This story brings out what to Western observers may seem a contradiction in Chinese pay structure: if it is right and proper to pay a man more than a woman because the man being stronger produces more, why should not a man who exerts himself and produces more than another man likewise be paid more? To the Chinese the answer is simply that the latter differential appeals to self-interest whereas the former cannot. Strangely but intelligibly, the Chinese treat payment in proportion to the amount of work done as a self-evident principle of natural justice while differences  in that amount are not within the worker’s own control, but as mischievous when they are. (p. 53; emphasis mine)

The reader, probably having thought how radical and left-wing is Roemer’s proposal, is now suddenly thrown into this most radical left-wing experiment ever where—the very opposite principles rule! It seems that there is no continuity: a more left-wing approach is not just slightly more to the left than the less leftist approach—it is the very opposite of it!

To see that, recall that in Roemer’s case we do not want to pay somebody for his or her circumstances, but only for his or her effort. In the Chinese case, it is the reverse: we pay somebody only for his or her circumstances, but not for his or her effort. Why is that? The philosophy is entirely different. Circumstances are viewed  as “natural” and one should be paid according to them. But payment according to effort is viewed as corrosive of moral norms since it means that people respond to economic incentives. People should work either because they want to contribute to the community (without expecting anything in return) or because they like to work. “Incentivizing” --appealing to self-interest--in such a setting is considered as bad, as in a different setting paying somebody for an exogenous advantage that he or she does not deserve.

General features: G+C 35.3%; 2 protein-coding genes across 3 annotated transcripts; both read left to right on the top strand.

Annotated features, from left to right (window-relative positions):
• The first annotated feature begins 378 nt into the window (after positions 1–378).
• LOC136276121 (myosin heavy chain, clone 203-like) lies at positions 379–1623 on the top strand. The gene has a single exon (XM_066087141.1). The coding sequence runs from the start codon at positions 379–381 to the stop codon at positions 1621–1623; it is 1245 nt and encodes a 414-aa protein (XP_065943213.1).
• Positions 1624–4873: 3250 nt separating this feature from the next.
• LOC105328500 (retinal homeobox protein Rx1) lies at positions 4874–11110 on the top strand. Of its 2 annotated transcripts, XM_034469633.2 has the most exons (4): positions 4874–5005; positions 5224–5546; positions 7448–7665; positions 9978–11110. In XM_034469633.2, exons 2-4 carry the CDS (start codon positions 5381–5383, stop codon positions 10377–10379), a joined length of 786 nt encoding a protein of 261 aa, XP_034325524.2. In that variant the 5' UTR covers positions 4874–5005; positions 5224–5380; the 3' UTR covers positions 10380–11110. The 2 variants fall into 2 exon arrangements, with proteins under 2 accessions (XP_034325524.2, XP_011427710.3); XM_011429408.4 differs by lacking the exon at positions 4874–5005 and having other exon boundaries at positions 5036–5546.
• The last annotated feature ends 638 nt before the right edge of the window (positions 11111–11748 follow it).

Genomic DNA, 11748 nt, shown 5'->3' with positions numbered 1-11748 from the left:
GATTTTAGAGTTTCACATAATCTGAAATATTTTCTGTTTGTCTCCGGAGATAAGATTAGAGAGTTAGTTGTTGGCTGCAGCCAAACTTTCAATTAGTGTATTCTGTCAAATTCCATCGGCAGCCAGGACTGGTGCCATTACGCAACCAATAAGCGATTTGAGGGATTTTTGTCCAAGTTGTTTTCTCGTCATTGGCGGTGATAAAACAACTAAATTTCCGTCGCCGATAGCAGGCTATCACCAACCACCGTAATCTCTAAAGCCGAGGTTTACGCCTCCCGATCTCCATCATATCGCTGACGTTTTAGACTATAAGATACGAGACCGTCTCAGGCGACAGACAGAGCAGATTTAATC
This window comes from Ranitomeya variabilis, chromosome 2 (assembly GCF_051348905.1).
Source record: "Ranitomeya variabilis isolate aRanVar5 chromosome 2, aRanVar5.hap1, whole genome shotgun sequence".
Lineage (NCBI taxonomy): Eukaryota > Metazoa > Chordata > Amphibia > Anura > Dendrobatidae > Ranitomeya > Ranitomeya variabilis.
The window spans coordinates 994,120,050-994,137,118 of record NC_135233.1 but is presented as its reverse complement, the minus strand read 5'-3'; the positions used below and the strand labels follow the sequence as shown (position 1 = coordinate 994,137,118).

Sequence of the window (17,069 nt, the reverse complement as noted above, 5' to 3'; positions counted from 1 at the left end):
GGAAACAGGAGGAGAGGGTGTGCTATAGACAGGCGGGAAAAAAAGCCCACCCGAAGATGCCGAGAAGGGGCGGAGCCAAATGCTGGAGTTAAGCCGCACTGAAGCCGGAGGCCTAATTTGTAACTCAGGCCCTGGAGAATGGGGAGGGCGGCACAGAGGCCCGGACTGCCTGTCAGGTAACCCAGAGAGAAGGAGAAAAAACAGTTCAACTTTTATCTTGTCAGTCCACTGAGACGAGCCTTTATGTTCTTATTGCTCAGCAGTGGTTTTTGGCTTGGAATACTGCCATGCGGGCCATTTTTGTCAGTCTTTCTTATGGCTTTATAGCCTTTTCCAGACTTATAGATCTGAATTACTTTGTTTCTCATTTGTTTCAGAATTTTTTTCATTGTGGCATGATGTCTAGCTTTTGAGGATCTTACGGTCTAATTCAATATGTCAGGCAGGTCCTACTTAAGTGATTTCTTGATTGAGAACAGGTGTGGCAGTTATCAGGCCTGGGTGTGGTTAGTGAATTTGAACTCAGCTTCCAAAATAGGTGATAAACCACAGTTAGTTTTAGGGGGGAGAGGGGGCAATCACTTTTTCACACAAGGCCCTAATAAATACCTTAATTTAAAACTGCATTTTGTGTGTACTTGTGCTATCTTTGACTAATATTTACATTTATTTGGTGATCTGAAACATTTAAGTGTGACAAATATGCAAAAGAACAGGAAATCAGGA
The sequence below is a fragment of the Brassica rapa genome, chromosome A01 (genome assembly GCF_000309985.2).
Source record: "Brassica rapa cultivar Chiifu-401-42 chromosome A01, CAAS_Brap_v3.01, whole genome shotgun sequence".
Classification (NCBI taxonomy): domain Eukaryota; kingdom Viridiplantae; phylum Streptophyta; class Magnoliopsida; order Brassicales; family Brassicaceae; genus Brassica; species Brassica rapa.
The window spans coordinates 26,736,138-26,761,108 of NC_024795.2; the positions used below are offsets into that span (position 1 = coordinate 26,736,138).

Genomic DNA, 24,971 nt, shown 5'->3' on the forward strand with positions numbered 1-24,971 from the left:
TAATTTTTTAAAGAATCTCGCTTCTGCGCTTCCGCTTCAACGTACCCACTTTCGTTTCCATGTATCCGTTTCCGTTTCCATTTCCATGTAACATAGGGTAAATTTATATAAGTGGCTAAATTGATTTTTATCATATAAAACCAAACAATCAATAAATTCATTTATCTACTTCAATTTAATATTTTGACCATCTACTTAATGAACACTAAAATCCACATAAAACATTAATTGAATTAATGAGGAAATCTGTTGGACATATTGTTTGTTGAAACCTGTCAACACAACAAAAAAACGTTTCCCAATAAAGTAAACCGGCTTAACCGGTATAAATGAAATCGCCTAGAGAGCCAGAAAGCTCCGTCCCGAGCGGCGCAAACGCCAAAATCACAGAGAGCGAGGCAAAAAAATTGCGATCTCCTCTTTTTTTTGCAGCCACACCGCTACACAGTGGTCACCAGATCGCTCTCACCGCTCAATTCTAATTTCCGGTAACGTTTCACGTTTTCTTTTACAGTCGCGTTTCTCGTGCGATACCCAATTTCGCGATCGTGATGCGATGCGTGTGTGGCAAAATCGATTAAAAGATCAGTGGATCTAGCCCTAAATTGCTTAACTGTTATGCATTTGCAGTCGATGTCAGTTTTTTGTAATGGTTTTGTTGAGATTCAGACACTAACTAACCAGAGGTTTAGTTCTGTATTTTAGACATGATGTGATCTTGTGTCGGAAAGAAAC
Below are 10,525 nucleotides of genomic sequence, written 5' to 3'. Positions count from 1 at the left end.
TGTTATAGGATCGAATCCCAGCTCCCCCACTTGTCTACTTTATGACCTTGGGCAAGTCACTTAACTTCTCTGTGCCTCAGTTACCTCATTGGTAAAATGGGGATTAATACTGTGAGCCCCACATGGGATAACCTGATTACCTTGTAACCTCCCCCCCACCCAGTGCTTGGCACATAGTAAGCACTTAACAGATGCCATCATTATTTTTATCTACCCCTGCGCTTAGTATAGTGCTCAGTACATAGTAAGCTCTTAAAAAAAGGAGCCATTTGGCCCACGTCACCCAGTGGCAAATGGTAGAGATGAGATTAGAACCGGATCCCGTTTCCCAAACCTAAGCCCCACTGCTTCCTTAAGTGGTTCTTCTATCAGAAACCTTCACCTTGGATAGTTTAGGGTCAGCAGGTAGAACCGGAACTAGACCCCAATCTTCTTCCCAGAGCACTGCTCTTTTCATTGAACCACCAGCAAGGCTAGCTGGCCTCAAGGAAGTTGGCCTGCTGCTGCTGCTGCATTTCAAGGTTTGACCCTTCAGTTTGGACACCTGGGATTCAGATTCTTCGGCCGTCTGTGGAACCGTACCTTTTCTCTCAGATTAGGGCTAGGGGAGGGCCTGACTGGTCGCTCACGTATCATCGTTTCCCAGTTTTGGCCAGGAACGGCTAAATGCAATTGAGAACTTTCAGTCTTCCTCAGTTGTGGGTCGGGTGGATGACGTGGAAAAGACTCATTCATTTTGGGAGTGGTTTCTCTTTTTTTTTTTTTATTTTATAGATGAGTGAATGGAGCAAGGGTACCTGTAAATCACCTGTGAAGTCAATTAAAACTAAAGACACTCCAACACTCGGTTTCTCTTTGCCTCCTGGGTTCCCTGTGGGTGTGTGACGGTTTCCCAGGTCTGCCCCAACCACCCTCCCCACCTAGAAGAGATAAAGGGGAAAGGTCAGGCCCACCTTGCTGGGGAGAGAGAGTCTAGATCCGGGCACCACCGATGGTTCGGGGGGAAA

The ultimate outcome of the Chinese system is an equal pay for everybody, both men and women, and regardless of individual productivity. It would be at the polar extreme of the “meritocratic” pay where everybody is paid simply according to the number of widgets he or she produces.

What is the best way? Meritocratic pay responds to out feeling of justice that everybody should be paid according to their contribution. Presumably it would lead to the highest output. Roemer redefines justice so as to extract only differential effort according to which people should be paid. They will be paid the same amount  for different number of widgets produced. Empirically, it will be always very difficult to determine what are the factors that should fall under the heading of circumstances and hence should not affect the reward. The Chinese system has a moralistic element in it: it is bad to be incentivized by pay. The downside is that it is likely to lead to very low effort of most participants.